As I’ve said before, who exactly were these films aimed at? People who liked the originals won’t want to watch these as tonally they’re completely different, and it wasn’t as though there was a huge demand for them. Now if they did it in the 90’s, that’s a different story. Those two shows were both at their peaks and films released at cinema based on those would have made big money. But 90’s was a weird time for TV films, they tended to have terrible reputations (not entirely because of all the terrible films based on Saturday Night Live skits, but they certainly didn’t help). The only one that comes to mind that REALLY worked was South Park, which seemed to be the tipping point for the show and changed it from “this show will cause harm to children” to “cultural icon”.
Ideal director: Roland Emmerich (again)
Again, why exactly was this made? This would have made A LOT more sense in the 90’s. Jurassic Park, Godzilla, and Dragonheart (google it) showed what could be done back then, and the capabilities of creating a realistic looking giant ape (which is trickier than other giant animals mainly due to the hair, seriously, hair is REALLY hard to animate without looking fake as hell) was possible on a fundamental level, as proven by that classic film, Mighty Joe Young. Come on, you know that film. Oh, you don’t? Nobody does? Oh, okay, maybe that’s why a Kong 90’s film wasn’t made.
Ideal director: John Hughes
Very specific time of the 90’s, early 90’s. John Hughes 90’s, that time when films aimed at children seemed to still be suffering from an 80’s hangover. The perfect time for this would have been around 1991. With Batman Returns about to be released, and with the success of the first live-action Batman still in minds, studios would have bought up more comic book properties and used them in unique ways. A Bush/Reagan-inspired ultra American Superman movie would have been made to try to make people try to forget about Quest For Peace, a Terry Gilliam Watchman would have been made, with David Bowie doing the soundtrack (and probably playing Dr. Manhatten), and to cater for teens a John Hughes Spiderman would have been made. Okay, it would have been better in the 80’s, and casting an 80’s Spiderman Homecoming is a whole different conversation altogether (that’s called foreshadowing).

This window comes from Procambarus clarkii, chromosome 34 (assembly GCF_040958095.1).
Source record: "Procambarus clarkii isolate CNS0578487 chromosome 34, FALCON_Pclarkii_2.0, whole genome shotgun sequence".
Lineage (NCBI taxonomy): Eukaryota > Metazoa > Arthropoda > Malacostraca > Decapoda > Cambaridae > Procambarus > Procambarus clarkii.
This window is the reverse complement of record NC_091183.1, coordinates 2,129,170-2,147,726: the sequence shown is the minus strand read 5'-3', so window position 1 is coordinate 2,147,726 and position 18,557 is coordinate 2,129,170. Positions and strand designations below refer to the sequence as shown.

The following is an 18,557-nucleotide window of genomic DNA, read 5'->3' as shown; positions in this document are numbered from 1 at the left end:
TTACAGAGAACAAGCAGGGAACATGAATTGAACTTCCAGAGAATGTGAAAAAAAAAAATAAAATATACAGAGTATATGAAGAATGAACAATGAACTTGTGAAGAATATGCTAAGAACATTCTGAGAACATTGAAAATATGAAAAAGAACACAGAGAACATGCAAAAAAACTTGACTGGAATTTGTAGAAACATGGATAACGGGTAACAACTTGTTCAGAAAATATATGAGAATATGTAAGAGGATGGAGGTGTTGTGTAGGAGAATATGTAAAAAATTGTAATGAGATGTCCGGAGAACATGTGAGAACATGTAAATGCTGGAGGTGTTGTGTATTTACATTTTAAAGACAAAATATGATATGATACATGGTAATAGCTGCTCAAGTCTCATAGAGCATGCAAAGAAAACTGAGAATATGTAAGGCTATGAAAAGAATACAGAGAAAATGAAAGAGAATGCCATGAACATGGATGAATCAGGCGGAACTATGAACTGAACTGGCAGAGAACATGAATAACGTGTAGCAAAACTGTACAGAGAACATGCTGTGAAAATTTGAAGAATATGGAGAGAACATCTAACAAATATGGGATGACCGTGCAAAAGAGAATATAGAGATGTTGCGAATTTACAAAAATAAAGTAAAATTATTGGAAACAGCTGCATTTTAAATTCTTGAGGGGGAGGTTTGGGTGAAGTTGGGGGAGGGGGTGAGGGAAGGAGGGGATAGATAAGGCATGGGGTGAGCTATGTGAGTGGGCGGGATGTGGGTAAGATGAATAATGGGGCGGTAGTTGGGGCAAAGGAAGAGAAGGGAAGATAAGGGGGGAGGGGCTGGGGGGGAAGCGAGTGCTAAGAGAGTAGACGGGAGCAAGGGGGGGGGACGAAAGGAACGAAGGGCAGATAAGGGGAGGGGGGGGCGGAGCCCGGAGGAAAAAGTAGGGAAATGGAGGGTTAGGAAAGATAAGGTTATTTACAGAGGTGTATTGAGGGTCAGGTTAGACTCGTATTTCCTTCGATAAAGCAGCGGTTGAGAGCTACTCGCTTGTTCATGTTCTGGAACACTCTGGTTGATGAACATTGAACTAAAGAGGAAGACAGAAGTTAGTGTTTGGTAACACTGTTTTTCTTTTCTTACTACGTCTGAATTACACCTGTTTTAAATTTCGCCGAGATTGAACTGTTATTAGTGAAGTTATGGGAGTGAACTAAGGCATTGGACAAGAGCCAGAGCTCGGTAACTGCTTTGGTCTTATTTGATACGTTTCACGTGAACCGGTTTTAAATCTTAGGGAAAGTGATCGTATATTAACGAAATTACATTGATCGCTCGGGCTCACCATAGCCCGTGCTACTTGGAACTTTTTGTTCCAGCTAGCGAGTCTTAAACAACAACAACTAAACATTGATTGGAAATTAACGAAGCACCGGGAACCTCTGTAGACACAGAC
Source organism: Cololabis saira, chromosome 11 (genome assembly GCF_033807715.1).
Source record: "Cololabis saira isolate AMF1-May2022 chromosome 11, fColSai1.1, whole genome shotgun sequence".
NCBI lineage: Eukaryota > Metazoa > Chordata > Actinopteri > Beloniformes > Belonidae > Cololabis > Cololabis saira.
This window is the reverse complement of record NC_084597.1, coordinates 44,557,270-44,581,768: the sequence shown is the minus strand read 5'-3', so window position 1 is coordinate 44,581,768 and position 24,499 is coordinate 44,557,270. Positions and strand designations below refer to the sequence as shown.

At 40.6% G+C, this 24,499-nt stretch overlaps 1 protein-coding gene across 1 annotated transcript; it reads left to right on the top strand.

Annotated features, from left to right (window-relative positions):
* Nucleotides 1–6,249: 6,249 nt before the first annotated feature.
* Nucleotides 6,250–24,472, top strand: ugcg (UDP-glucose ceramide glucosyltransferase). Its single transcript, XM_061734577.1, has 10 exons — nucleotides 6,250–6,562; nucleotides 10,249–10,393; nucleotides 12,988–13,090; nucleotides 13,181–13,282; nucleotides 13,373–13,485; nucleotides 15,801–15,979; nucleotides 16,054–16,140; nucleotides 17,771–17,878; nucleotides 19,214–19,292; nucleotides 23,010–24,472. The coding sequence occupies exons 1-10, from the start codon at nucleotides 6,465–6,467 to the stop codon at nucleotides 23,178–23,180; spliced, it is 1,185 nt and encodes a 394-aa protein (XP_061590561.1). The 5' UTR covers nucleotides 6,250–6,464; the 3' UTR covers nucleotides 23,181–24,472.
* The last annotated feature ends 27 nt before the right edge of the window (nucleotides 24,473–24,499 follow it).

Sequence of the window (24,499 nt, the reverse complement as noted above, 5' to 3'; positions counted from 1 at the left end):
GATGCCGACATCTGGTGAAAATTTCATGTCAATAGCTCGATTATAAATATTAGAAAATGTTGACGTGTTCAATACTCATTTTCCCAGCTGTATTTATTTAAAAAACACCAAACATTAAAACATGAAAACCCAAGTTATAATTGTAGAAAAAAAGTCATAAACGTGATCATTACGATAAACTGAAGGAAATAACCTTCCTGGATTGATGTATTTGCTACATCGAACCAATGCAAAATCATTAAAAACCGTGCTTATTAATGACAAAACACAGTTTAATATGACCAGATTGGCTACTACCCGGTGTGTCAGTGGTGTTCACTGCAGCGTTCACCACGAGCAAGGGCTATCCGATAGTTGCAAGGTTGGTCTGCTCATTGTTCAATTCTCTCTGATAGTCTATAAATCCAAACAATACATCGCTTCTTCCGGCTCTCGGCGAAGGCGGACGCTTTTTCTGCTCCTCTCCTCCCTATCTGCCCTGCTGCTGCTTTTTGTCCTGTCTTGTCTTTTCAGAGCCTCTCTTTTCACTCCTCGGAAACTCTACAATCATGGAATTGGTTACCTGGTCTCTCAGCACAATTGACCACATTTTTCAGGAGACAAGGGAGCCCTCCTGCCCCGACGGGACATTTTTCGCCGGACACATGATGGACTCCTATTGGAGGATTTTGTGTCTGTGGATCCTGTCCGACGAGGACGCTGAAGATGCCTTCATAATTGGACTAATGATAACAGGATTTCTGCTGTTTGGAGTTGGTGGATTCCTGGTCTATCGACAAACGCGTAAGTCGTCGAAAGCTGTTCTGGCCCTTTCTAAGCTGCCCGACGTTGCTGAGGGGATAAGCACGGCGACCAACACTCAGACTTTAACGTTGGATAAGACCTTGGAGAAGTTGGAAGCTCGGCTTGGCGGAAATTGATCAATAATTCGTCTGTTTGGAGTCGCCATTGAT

Happy Death Day
This would have killed in the late 90’s. Just after Scream landed but before horror got all serious and torture-porn-ey. Probably with Sarah Michelle Gellar in the lead, with a soundtrack consisting of The Offspring and Blink 182. The more I think about this the more I think that would have been fucking awesome. Basically like Idle Hands, which is one of the most 90’s horror films I’ve ever seen in my life (and is quite funny).
Ideal director: Roland Emmerich
Here we go, the film that inspired this entire list. I showed someone the synopsis to this and their response was “are we sure this wasn’t made in the 90’s?”. Kind of cheating as this film was delayed horrifically and wasn’t originally meant to be released this year, although not massively cheating as it was supposed to be released in 2016, which wasn’t a massive difference, although it does explain the obvious reshoot moments. It’s not just the story where this is 90’s, a lot of the story beats seem to come straight from a 90’s perspective; English villain, a moment where a dog nearly (but doesn’t) die, a small child, a needlessly happy ending that seems to come out of nowhere and completely ruins the notion of self-sacrifice.